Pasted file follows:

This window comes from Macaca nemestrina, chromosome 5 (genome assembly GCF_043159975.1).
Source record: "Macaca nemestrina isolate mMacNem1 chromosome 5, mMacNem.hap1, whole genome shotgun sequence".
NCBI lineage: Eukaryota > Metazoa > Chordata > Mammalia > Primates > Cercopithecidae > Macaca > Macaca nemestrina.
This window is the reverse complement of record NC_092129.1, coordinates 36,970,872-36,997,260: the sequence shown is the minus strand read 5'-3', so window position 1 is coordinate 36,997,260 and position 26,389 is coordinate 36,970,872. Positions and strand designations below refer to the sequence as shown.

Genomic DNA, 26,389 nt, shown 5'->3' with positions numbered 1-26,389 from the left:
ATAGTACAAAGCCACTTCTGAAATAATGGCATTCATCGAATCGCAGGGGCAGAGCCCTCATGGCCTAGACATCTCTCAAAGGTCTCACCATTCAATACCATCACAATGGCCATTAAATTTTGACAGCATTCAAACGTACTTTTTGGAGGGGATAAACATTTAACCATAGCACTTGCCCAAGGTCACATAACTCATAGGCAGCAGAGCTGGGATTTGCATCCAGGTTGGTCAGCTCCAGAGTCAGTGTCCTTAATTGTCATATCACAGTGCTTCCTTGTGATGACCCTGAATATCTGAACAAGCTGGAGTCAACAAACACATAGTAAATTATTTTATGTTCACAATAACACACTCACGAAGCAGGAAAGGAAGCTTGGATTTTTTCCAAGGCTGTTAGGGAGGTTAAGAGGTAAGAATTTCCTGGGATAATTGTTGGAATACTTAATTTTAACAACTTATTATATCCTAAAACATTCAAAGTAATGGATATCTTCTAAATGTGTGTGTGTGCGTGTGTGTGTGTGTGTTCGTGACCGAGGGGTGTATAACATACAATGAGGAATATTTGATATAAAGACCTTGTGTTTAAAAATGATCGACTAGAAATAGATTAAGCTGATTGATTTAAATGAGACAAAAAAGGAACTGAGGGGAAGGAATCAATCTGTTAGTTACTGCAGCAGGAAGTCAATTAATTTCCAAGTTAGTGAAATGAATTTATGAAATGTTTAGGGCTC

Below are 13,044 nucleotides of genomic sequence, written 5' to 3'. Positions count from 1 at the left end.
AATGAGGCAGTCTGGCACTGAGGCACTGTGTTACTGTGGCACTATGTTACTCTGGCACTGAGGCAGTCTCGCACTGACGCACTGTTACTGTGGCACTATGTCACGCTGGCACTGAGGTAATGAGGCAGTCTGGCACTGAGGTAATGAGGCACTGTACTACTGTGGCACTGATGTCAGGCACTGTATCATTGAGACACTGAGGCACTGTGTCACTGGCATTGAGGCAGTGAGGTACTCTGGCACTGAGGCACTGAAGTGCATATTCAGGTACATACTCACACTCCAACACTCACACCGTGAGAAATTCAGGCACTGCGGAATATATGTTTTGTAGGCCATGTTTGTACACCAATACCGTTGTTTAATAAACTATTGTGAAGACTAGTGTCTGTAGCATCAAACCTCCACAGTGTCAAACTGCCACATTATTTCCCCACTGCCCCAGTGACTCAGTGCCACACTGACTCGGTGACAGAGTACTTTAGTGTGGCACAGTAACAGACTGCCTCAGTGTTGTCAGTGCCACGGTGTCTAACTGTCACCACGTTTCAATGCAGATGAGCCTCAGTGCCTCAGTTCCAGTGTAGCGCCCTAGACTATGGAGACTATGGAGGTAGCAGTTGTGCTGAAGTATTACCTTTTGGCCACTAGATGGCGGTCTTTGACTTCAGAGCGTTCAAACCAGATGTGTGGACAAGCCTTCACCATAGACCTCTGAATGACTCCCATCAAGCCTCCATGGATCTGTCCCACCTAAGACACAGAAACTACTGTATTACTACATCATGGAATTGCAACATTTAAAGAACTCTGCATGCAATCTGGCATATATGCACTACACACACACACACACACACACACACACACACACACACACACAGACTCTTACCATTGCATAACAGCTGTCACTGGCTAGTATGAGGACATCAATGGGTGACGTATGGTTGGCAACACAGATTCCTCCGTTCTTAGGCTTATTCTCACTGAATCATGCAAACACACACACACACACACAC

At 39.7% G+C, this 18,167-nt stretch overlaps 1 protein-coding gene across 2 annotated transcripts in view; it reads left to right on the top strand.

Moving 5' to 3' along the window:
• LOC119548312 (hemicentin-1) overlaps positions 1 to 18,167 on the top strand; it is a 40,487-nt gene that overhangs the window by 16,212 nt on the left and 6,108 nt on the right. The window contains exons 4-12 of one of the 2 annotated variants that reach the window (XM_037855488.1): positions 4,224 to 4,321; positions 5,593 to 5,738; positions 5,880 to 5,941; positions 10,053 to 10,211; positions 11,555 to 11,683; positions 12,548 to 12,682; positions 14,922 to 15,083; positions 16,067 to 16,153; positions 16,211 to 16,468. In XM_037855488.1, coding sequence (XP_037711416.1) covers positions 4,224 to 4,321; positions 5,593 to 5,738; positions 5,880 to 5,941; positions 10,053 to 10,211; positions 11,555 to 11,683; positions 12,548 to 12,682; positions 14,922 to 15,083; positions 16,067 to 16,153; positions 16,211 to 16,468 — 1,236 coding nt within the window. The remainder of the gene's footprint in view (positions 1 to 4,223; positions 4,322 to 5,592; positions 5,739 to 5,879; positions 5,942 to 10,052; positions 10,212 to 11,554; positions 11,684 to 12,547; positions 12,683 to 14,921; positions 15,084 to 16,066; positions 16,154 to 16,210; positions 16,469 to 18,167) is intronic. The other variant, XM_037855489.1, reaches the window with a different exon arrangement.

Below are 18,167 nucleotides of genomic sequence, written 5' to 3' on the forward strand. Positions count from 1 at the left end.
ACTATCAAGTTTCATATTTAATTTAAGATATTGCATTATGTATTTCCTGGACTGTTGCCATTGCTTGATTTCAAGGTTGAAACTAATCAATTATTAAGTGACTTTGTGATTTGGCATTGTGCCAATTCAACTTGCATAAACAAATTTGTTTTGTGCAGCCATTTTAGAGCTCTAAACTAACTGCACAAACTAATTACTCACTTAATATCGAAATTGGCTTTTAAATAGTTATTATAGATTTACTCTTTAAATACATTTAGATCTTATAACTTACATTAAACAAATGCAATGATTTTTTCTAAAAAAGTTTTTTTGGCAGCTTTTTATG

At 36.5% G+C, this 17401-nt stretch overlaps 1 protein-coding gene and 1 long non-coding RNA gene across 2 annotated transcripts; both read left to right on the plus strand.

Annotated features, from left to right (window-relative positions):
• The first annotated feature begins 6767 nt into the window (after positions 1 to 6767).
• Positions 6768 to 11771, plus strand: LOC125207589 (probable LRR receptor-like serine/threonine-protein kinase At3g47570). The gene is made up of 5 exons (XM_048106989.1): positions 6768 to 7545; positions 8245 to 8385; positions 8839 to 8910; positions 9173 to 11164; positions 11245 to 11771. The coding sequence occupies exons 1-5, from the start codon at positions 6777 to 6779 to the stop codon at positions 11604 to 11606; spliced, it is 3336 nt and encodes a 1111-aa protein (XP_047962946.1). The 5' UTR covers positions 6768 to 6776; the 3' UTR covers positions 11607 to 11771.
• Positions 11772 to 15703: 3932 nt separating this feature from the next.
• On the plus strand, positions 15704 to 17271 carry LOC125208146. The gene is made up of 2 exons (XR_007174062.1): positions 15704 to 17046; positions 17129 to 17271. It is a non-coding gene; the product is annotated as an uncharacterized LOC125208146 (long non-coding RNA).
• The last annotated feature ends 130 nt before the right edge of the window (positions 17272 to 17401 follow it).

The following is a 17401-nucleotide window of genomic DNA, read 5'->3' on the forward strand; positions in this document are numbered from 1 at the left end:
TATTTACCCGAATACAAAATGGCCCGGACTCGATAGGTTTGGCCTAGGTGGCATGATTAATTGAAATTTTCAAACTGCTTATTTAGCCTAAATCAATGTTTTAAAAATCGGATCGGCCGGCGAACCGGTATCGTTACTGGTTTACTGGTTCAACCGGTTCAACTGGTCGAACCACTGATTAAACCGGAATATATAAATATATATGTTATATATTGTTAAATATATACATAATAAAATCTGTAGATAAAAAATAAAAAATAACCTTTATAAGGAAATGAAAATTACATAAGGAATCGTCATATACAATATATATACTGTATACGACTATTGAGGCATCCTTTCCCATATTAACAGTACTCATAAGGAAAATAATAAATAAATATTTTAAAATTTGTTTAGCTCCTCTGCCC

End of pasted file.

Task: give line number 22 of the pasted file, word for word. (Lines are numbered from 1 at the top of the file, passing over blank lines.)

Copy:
TATTTACCCGAATACAAAATGGCCCGGACTCGATAGGTTTGGCCTAGGTGGCATGATTAATTGAAATTTTCAAACTGCTTATTTAGCCTAAATCAATGTTTTAAAAATCGGATCGGCCGGCGAACCGGTATCGTTACTGGTTTACTGGTTCAACCGGTTCAACTGGTCGAACCACTGATTAAACCGGAATATATAAATATATATGTTATATATTGTTAAATATATACATAATAAAATCTGTAGATAAAAAATAAAAAATAACCTTTATAAGGAAATGAAAATTACATAAGGAATCGTCATATACAATATATATACTGTATACGACTATTGAGGCATCCTTTCCCATATTAACAGTACTCATAAGGAAAATAATAAATAAATATTTTAAAATTTGTTTAGCTCCTCTGCCC